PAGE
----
Dollar stores seem to be popping up everywhere, but with their existence comes some controversy. Criticizers reportedly say that these dollar stores hold back local competition and reduce poor consumers access to healthy foods.

According to CNN, the expansion of dollar stores has been put on hold in many cities and in some cases are preventing new locations from operating within one mile of another.

Cities such as Birmingham, Alabama, Oklahoma City, Tulsa, Oklahoma, and Mesquite, Texas, all have passed similar legislation while New Orleans, Cleveland, and Fort Worth, Texas, are also exploring passing laws against dollar store expansions in their cities.

"We are disappointed that a small number of policymakers have chosen to limit our ability to serve their communities," Crystal Ghassemi, spokesperson for Dollar General told the news outlet. "We believe the addition of each new Dollar General store represents positive economic growth for the communities we serve."

Dollar General (DG) and Dollar Tree (DLTR), which owns Family Dollar has a combined 30,000 stores in the U.S. In comparison, Walmart’s has 4,700 U.S. locations. Both Dollar General and Dollar Tree have plans to open a combined total of 24,000 more locations throughout the U.S.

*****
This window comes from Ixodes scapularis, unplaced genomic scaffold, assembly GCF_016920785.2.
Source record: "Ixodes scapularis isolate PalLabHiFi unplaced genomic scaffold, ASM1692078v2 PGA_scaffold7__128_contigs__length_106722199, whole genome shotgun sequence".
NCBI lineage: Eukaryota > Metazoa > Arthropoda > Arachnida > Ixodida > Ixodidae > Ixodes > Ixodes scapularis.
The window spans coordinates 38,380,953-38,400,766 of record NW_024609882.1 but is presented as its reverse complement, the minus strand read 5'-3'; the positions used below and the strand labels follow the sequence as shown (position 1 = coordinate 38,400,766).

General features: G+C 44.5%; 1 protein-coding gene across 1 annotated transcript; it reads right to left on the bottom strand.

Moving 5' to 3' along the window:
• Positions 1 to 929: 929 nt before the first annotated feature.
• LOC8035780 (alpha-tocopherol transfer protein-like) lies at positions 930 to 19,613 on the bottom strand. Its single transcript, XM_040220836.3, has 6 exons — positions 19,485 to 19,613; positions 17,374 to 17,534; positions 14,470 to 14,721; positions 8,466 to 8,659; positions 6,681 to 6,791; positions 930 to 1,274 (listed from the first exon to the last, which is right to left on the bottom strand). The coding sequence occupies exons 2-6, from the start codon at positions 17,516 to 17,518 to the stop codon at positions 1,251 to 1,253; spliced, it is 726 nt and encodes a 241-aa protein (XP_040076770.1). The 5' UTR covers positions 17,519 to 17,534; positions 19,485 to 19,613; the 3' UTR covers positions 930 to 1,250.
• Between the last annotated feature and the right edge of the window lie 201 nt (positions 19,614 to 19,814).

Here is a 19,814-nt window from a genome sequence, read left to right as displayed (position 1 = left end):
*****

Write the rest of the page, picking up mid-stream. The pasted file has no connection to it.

Opponents of the dollar store model say that these chains intentionally put up multiple locations in low-income areas, which they claim prevents supermarkets from opening new locations in these areas while threatening mom-and-pop stores, CNN reported.

Dollar Tree and Dollar General reportedly contend that they do offer a benefit to low-income communities by offering convenience and low prices to consumers on a budget.

Shares of Dollar General stock were down 0.82 percent as of 3:45 p.m. ET on Friday while share of Dollar Tree stock were down 1.45 percent at the same time. 

Dollar Tree Store Closings Dollar Tree said it will close as many as 390 stores in fiscal 2019 through a new store optimization program. The Dollar Tree store is seen in Chantilly, Virginia on January 2, 2015. Photo: Getty Images/PAUL J. RICHARDS